Gwyneth Paltrow, the famous and beautiful actress, was diagnosed with early osteopenia at the age of 38 and created a media furor last week.
The media loves a scary story and the Gwyneth Paltrow story appears to be scary at first glance indeed. The outcome of the story is not an improvement in the general knowledge about bone health, but rather more fearful people swept away by another celebrity calamity.
With little knowledge about what osteopenia is, we find ourselves under attack to diagnose it early and treat it promptly. Or so the media would have us do.
Gwyneth is smart however. She enlisted her holistic, integrative doctor to address the true facts about the sun and vitamin D and how to protect ourselves from thinning bones and other dangers caused by avoidance of sunlight right on her blog.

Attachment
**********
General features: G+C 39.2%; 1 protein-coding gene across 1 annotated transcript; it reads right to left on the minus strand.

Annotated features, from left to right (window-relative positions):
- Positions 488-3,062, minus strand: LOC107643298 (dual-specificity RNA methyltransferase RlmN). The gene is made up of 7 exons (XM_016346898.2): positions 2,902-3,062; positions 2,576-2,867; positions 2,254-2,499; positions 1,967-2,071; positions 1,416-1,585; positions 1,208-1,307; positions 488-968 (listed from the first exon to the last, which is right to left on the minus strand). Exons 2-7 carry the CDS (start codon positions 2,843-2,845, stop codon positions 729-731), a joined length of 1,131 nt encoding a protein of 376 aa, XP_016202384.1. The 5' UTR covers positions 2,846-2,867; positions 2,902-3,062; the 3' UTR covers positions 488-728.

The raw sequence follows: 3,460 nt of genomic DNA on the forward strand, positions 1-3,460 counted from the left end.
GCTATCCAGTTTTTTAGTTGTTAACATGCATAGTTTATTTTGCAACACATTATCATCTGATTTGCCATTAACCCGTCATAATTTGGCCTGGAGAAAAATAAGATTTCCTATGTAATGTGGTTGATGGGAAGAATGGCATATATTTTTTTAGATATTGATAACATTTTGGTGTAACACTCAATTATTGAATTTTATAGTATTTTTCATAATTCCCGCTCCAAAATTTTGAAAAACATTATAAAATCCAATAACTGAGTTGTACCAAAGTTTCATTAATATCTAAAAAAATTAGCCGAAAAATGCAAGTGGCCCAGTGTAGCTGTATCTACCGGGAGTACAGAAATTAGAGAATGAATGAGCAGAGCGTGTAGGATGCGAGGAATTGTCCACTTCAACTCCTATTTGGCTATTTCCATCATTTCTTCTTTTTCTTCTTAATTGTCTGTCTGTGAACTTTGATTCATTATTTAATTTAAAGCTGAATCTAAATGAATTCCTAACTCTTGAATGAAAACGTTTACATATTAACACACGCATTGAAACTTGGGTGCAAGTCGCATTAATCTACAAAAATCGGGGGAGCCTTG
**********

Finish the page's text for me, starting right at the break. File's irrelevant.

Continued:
Unfortunately not everybody read the good doctor’s blog and most people are easily intimidated by the mainstream media fear mongering.
Scared people are sitting ducks and easy to take advantage of. Drugs like Fosamax with serious side effects, that initially were prescribed for osteoporosis with dubious success is now being pushed onto the unsuspecting public as measures to be undertaken when osteopenia is diagnosed. And the earlier the better and not likely for the patient’s benefit.
Before you even consider reacting to the confusion let me give you my take on the situation:
What is Osteopenia?
Osteopenia is a label for thinning bones. It’s not thin bones or bones that may become thin and possibly lead to fractures, it’s just a label for stage in bone life that may or may not precede osteoporosis.
Is this just a term created by Big Pharma in order for them to push their drugs? i.e. Fosamax
Most likely yes. While the drug companies are having problems coming up with new blockbuster drugs, the pharmaceutical industry is well renowned for repurposing already existing drugs, marketing them for new uses or just plain developing new diseases or conditions to be treated with said drugs.